The last blues party of the year

Home Editorial & Opinion The last blues party of the year

Isaiah Grant

The Corsair

Blues is a type of popular music originated in Mississippi by Black slaves.

The slaves played and sang the blues to lament the hardships that went on in their lives.

Of course, the genre would evolve into rock.

Every year, on Labor Day weekend, the Pensacola Interstate Fairgrounds hosts a blues festival which is dubbed “The Last Blues Party of the Year”; this year, the festival was postponed for two weeks because of Hurricane Isaac. This past Saturday, I walked to the fairgrounds to see the “last blues party” for myself.

Grover “Papa Rock” Rivers and Nikki deMarks of the city’s R&B station, WRRX, were on hand to emcee the event.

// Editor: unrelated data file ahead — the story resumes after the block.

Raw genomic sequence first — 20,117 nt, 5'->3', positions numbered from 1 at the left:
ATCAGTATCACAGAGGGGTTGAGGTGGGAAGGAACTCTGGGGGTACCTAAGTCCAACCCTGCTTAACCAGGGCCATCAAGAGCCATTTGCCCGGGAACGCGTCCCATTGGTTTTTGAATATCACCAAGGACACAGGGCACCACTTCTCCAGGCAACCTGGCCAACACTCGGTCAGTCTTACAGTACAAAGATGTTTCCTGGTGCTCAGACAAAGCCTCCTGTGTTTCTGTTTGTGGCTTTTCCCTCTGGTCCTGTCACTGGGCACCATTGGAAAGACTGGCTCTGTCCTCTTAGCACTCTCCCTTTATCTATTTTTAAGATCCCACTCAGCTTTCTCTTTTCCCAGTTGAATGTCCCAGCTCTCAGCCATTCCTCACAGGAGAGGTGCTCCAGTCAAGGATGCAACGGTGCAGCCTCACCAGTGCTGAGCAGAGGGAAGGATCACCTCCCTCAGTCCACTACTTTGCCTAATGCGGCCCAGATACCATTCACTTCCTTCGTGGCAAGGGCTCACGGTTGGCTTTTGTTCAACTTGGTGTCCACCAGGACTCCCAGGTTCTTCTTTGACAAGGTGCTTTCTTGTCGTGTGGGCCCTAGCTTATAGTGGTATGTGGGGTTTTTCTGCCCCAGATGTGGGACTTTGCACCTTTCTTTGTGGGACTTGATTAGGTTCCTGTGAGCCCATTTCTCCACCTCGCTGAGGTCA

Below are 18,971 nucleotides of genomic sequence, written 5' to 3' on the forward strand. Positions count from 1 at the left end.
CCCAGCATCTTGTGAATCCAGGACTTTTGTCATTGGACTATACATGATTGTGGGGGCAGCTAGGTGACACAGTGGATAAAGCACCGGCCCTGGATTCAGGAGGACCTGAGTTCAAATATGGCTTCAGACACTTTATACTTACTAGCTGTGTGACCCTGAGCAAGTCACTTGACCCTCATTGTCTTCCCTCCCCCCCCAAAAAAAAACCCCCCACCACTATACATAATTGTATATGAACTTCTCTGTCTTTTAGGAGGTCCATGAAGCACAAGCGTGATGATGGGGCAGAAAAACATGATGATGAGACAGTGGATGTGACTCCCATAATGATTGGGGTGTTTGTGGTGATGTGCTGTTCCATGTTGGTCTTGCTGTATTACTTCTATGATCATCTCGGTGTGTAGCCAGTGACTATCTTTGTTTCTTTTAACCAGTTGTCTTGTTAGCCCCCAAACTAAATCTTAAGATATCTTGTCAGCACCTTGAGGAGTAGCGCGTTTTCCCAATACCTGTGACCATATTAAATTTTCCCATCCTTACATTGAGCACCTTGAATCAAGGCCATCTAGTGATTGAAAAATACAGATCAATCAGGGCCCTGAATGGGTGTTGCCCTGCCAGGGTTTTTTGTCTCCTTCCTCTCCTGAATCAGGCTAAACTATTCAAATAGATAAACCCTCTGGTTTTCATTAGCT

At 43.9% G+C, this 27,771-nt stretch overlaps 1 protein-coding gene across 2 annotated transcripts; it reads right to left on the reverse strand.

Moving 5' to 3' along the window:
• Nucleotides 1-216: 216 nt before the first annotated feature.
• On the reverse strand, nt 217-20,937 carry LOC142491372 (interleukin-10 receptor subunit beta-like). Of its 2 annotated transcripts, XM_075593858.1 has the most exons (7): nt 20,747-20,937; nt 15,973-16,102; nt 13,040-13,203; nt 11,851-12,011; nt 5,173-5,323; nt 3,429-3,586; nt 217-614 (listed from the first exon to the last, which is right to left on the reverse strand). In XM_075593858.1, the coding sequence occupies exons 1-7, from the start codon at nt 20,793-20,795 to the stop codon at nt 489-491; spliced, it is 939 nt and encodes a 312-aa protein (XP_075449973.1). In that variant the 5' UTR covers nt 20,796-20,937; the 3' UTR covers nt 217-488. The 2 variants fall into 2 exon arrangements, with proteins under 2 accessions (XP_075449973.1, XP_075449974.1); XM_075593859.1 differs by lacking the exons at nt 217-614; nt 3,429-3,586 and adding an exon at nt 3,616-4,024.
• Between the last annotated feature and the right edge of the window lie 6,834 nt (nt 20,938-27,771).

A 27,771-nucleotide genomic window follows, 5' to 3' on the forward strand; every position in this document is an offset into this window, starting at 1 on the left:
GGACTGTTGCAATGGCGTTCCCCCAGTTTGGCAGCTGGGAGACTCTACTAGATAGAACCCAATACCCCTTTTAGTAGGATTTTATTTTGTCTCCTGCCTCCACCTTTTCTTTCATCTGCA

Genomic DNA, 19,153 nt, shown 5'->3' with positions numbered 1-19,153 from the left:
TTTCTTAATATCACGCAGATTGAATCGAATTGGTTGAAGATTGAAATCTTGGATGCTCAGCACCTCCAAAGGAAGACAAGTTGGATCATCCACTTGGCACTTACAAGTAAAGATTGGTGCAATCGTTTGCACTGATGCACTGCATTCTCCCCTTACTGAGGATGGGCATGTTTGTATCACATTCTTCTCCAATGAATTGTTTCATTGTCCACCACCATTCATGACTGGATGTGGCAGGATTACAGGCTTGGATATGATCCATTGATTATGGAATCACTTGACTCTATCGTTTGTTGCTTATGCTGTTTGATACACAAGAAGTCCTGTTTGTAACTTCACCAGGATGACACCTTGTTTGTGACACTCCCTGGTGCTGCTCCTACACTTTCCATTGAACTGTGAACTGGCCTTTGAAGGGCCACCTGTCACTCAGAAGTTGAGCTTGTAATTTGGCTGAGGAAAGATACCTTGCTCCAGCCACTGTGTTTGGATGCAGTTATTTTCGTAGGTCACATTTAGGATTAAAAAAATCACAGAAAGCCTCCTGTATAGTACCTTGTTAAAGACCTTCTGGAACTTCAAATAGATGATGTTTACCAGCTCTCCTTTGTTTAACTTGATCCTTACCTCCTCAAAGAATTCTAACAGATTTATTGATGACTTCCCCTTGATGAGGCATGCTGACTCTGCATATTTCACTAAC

Blues artists such as Wilson Meadows and Nathaniel Kimble performed. I view the event as African-American Southerners gathering together, like a family reunion, to dance, get drunk, and party their backsides off for a whole evening.

They acted like they were at a pep rally, all frenzied to the music.

I stayed at the fairgrounds for only five hours. When it got real dark, and the streetlights were about to come on, I walked back home feeling worn out from people partying around me.

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